Election changes get approval of state House
FRANKFORT—A bill that would change Kentucky mail-in absentee ballot procedures and clarify that more than one voting precinct may vote at a single location has passed the state House.
House Bill 388 sponsor and House Elections, Constitutional Amendments and Intergovernmental Affairs Committee Chair Rep. Kevin D. Bratcher, R-Louisville, said the bill is the result of months of work with the Kentucky County Clerks Association and others.
“We’d been working on it all summer, both parties. All the (county) clerks are for this,” said Bratcher.
The change in mail-in absentee ballot rules would prohibit those ballots from being mailed to a voter’s residence unless the voter is required to work outside of the county throughout the in-person absentee voting process or for other eligible reasons, such as having a disability or being away on military service.
Bratcher said the bill would also require that mail-in absentee ballots be verified the day before an election. He emphasized that the ballots would not be counted the day prior, only verified.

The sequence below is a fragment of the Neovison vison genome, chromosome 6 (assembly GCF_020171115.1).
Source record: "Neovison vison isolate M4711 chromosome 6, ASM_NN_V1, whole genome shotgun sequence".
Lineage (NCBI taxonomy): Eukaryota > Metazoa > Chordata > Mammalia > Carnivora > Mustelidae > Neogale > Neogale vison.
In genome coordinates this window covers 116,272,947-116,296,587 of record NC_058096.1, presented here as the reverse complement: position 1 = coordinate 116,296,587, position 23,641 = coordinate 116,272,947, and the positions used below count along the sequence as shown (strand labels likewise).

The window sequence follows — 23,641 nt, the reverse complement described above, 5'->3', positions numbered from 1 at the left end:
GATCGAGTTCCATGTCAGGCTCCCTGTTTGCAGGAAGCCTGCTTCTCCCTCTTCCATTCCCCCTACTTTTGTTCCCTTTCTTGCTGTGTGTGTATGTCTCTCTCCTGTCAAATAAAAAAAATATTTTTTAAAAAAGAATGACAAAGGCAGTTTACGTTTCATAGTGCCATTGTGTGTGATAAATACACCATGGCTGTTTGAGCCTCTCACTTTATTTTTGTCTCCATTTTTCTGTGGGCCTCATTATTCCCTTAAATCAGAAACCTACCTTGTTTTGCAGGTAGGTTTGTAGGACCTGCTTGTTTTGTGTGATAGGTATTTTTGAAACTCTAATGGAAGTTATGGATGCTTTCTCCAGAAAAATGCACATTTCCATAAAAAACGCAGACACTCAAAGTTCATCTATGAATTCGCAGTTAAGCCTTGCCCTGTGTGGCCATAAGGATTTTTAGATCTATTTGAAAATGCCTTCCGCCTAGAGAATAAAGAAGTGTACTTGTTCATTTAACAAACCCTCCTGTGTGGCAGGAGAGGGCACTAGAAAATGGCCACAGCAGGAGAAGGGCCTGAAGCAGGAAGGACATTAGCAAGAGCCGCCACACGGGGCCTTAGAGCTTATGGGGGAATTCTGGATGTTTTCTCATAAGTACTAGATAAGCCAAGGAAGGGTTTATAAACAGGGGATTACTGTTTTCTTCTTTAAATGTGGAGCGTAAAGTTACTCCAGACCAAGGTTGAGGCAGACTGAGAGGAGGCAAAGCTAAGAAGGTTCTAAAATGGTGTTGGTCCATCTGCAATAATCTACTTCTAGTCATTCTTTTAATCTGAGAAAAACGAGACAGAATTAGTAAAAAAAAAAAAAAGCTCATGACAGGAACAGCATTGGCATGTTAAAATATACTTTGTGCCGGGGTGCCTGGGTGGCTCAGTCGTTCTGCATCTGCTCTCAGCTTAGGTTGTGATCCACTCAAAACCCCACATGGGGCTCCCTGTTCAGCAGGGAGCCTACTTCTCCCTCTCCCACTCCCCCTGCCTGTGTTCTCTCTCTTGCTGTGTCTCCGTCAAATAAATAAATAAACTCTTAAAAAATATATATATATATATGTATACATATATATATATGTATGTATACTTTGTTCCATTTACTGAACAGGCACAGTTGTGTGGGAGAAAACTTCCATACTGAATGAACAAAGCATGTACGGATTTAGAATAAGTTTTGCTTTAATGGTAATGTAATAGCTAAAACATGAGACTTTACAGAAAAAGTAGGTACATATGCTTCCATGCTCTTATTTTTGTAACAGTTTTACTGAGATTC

“They will count them on election day,” he said.
Using a single voting location for more than one precinct is already part of election procedures in some larger counties, said Bratcher. One voting machine could be used by different precincts, per the bill, if the machine is capable of tabulating separate ballots.
“This happens many times in the larger counties, and some of the other districts would like to do that,” said Bratcher.
Rep. Derrick Graham, D-Frankfort, asked if precincts at the same voting location would be able to share election officers under the bill. Bratcher said yes, with State Board of Election approval.
“If two precincts are at the same location and there’s a shortage of election officers – with the State Board of Elections’ blessing, an election officer can work at both precincts,” said Bratcher.
HB 388 would allow registered Independents to serve as election officers, and adjust terms for members on county board of elections, among other provisions.
HB 388 passed the House 84-0 and now goes to the Senate for consideration.